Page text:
Surrey police force can set new bar for Indigenous people: Chief

Proposed “indigenization strategy” is one of the first significant policy items to be approved by the Surrey Police Board

Semiahmoo First Nation Chief Harley Chappell says a new police force in Surrey can provide a blank slate for a new Indigenous policing strategy.

The recently minted Surrey Police Board, to which Chappell is a member, announced October 15 it has approved the development of an “indigenization strategy” that will aim to “ensure the priorities and perspectives of Surrey’s Indigenous population are built into the foundation” of the new force.

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As such, the long-term goal in Surrey will be two-fold: reducing crimes committed against Indigenous people and eliminating their overrepresentation within the criminal justice system.

“This is a critical first step towards reconciliation in policing and an opportunity to reimagine what the relationship between Indigenous groups and police services can look like,” said Chappell via a statement.

“This is a once in a lifetime opportunity to build Indigenous strategies, perspectives and priorities into the foundation of a policing model, rather than imposing an existing policing structure on Indigenous communities.”

The indigenization strategy is one of the first significant policy items to be approved by the board, which held its third meeting last week.

The Surrey Police Service is set to replace the Surrey RCMP once a police chief is hired, officers are recruited and trained and capital infrastructure, such as IT systems, are in place. A 2018 report to Surrey city council suggested April 2021 to be the launch date; however, the hiring of a chief is over one year late.

The police transition got off to a rocky start with local Indigenous people, including Chappell’s complaint last March that Surrey’s two First Nations groups, the Semiahmoo and Katzie people, had yet to be consulted on a new force. Chappell was subsequently appointed to the board by the provincial government.

According to the board, Surrey is the home to 22% of Metro Vancouver’s urban Indigenous population.

Adopting the strategy will be in accordance with the recommendations of Canada’s Truth and Reconciliation Commission’s Calls to Action and the United Nations Declaration on the Rights of Indigenous Peoples (UNDRIP), which the board states “emphasize(s) the importance of acknowledging the legacy of systemic racism and inequality for Indigenous people in Canada.”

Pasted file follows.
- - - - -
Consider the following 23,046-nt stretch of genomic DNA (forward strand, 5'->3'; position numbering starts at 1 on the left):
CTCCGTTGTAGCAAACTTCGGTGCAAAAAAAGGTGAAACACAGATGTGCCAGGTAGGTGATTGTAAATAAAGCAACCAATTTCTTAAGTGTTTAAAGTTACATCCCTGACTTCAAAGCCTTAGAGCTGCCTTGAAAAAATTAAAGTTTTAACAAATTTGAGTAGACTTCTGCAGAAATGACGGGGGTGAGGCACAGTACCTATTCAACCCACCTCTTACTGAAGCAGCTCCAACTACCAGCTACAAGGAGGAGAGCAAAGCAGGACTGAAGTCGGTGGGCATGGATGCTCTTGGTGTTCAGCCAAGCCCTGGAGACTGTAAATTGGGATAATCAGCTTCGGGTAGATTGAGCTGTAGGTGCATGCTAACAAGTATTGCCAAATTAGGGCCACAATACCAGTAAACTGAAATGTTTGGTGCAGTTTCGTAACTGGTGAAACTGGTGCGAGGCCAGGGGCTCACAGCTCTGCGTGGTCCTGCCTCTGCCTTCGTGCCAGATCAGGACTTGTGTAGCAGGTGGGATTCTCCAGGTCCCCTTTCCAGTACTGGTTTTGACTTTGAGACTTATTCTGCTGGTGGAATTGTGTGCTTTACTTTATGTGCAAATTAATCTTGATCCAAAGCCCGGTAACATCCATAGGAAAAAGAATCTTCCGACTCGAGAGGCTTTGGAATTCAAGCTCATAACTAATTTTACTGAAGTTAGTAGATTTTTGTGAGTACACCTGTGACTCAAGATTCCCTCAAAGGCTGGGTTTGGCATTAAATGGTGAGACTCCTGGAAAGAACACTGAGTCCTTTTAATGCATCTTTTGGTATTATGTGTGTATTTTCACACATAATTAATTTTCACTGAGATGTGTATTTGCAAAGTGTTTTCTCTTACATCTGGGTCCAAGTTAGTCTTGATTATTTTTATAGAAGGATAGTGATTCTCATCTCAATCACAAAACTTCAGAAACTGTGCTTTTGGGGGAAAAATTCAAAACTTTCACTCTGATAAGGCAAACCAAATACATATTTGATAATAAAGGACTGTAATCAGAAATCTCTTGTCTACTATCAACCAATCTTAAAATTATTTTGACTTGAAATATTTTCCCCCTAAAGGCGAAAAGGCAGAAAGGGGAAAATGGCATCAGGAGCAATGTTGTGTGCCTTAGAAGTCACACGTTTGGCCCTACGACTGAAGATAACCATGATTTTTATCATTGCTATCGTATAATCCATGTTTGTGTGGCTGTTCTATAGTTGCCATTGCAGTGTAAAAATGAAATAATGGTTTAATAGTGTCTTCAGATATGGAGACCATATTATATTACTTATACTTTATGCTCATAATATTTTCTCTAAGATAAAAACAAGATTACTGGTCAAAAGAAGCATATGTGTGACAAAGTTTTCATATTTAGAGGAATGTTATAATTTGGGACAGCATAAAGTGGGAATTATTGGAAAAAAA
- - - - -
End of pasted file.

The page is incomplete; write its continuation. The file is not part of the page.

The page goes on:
“The Police Board recognizes this is a process that can only move forward with an acknowledgement of the painful legacy of Indigenous people’s experience with policing in Canada, and that a community policing model for the future must be built in consultation with Indigenous people to be truly effective, accountable and responsive.”

Joanne Mills, executive director, Fraser Region Aboriginal Friendship Centre Association, said a police strategy for Indigenous people in Surrey should include mandatory diversity training, cultural education and a complaints process that includes elders and values “learning, truth and fairness.”

Mills told the board last week that Surrey’s police officers should be well educated on missing and murdered Indigenous people, past sterilization programs, residential schools, the “60s Scoop” foster program and protests over land rights.

Surrey’s board must also consider the ongoing provincial Committee on Reforming the Police Act that will examine, among other things, systemic racism within police agencies and whether measures are necessary to ensure a modernized Police Act is consistent with UNDRIP.

Policing by the RCMP of Indigenous communities has been at the forefront of national news in 2020, first with enforcement action against Wet’suwet’en people protesting a new pipeline in Northern B.C. and, more recently, controversy surrounding the efforts by the RCMP to protect a First Nations lobster fishery in Nova Scotia.

A recent Angus Reid Institute poll on perceptions of policing found Indigenous people are more likely to feel less secure around police compared with Caucasians (24% and 14%, respectively).

It is yet to be seen if Surrey could face its own protests, as the Trans Mountain pipeline expansion begins to be constructed this fall along the South Fraser Perimeter Highway, just south of reserve land for the Katzie people.

The Katzie have previously spoken out against the project, according to the National Observer. The Katzie also expressed concerns about the pipeline nudging up against the Fraser River, near Barnston Island, at an October 24, 2014, National Energy Board hearing.

Katzie Chief Grace Cunningham and Chappell did not respond Wednesday to an opportunity to comment further on the strategy.

gwood@glaciermedia.ca
 

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